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The Museum’s director Alfred M. Bailey spend two years in Arctic Alaska in the early 1920s, where he met S. W. Scarborough, who gave him this photograph. Handwritten on the back of one print:
“Photo of King Island woman and child taken by S. W. Scarborough and given to me at Nome in 1922 as Scarborough was seeing me off on the freighter ‘Cordova’ after my 18 months in the Arctic. The original hangs in my office in the Denver Museum of Natural History. Scarborough had made a trip north with Joe Bernard on the ‘Teddy Bear’ to rescue four people put on Wrangel Is. off Siberia in summer of 1921 by Stefannson; as a result he wrote an article "The voyage that failed." The following summer Scarborough lost his life in the Arctic—his small gas boat was crushed by ice—and the cairn was recovered in 1925 by Chas. Brower, with a more than 60 page journal of his life in the North from 1884 to 1922—in which I learned of Scarborough’s fate. [signed] Alfred M. Bailey Sept 2, 1973”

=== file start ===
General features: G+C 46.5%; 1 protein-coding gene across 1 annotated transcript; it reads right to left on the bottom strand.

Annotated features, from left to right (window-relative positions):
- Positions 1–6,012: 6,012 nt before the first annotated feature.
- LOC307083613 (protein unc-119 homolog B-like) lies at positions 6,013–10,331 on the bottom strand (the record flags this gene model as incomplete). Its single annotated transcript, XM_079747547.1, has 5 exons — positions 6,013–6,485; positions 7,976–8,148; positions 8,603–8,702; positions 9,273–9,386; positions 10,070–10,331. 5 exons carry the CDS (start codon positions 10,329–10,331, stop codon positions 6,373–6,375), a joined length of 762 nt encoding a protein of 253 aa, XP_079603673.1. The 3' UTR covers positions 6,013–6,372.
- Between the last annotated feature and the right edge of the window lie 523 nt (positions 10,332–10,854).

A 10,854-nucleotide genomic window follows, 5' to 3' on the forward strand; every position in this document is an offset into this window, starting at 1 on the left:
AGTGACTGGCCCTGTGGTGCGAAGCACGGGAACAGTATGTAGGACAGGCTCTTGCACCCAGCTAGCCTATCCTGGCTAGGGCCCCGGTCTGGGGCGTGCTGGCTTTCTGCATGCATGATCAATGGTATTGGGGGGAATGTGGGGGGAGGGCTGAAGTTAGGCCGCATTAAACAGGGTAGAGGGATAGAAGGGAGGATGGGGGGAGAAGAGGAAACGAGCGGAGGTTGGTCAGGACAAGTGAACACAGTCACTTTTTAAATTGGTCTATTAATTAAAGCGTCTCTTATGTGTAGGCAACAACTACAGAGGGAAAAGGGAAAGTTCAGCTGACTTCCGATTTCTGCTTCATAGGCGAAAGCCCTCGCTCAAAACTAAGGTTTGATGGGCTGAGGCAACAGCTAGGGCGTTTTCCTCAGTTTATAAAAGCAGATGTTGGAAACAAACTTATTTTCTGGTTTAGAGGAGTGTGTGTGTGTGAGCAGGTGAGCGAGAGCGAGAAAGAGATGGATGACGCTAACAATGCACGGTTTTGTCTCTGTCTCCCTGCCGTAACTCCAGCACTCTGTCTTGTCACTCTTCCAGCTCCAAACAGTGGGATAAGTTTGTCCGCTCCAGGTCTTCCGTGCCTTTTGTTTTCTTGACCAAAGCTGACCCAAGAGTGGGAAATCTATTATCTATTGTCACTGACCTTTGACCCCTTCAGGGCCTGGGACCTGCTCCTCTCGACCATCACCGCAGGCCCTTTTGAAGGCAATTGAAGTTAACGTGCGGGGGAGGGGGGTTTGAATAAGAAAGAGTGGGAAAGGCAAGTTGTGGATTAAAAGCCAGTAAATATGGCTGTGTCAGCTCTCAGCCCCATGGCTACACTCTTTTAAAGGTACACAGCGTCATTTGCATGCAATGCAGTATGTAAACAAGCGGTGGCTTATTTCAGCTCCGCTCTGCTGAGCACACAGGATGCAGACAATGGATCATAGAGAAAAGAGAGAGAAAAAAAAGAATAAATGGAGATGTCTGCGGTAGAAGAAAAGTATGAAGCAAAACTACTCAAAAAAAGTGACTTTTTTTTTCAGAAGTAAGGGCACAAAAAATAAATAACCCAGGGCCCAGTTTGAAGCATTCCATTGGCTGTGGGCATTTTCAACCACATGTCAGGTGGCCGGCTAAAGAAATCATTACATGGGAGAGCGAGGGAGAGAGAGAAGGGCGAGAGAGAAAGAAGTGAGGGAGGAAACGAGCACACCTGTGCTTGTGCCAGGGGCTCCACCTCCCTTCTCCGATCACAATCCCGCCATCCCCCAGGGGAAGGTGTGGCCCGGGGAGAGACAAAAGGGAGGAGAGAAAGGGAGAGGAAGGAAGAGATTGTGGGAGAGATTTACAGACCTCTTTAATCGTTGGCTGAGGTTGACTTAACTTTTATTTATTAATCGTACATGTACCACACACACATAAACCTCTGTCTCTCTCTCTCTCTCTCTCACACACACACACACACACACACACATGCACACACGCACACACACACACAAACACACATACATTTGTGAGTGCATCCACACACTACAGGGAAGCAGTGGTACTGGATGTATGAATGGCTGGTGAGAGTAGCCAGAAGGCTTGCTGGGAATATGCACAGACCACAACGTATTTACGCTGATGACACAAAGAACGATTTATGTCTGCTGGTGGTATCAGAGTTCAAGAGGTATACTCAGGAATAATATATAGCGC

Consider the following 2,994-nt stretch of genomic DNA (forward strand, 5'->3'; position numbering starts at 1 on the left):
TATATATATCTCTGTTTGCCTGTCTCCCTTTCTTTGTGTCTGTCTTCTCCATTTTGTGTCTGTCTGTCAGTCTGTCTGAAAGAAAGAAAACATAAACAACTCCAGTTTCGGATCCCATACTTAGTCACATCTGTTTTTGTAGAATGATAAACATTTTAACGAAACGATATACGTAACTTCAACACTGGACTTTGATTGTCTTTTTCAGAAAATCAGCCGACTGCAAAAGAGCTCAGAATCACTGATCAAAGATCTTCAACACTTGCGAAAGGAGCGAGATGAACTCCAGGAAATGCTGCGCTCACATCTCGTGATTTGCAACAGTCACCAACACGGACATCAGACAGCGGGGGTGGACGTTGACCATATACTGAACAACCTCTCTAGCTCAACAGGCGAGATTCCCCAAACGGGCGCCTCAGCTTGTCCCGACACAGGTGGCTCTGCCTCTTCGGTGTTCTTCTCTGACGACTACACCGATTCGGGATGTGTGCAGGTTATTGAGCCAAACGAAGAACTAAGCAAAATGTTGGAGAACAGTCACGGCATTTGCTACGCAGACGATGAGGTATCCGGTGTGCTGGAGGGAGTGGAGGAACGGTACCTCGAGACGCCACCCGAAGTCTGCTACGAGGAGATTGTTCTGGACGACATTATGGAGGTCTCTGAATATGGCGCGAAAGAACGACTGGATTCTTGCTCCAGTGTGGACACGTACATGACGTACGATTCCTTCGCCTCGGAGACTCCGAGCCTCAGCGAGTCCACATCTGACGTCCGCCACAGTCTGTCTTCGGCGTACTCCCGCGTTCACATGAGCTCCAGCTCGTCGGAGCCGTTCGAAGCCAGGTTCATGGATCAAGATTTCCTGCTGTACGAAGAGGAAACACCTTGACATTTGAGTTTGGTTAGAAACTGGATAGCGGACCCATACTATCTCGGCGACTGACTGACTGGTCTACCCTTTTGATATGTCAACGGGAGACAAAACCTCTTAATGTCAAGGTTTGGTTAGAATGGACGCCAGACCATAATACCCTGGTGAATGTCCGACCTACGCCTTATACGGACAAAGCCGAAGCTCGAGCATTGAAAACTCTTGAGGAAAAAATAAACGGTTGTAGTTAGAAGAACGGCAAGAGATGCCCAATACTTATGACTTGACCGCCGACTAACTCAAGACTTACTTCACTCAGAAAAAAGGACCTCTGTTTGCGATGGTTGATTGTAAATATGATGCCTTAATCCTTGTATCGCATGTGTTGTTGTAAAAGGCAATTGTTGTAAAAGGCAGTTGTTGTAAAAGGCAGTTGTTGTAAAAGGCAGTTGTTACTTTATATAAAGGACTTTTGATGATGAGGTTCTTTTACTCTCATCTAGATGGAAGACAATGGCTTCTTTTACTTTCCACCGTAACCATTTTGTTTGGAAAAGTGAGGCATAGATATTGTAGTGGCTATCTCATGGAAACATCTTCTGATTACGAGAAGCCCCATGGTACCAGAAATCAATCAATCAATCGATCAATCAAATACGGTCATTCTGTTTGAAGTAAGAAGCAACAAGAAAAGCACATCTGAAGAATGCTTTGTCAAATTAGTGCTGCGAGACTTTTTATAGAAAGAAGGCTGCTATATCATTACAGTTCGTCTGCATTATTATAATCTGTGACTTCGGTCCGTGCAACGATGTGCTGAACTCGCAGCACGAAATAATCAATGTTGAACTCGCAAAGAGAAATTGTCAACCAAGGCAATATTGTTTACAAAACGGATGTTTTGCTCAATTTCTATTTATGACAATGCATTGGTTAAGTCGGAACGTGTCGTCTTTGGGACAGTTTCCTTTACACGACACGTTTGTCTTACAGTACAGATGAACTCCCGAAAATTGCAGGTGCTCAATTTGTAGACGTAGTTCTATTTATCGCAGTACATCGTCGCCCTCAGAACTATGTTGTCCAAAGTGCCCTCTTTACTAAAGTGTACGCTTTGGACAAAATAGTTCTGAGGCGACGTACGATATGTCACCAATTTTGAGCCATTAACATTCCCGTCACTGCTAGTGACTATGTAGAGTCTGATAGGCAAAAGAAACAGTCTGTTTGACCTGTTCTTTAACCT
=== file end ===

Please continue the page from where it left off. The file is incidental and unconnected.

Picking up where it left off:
8x10 black and white print on fiber-based paper
René O’Connell, MS
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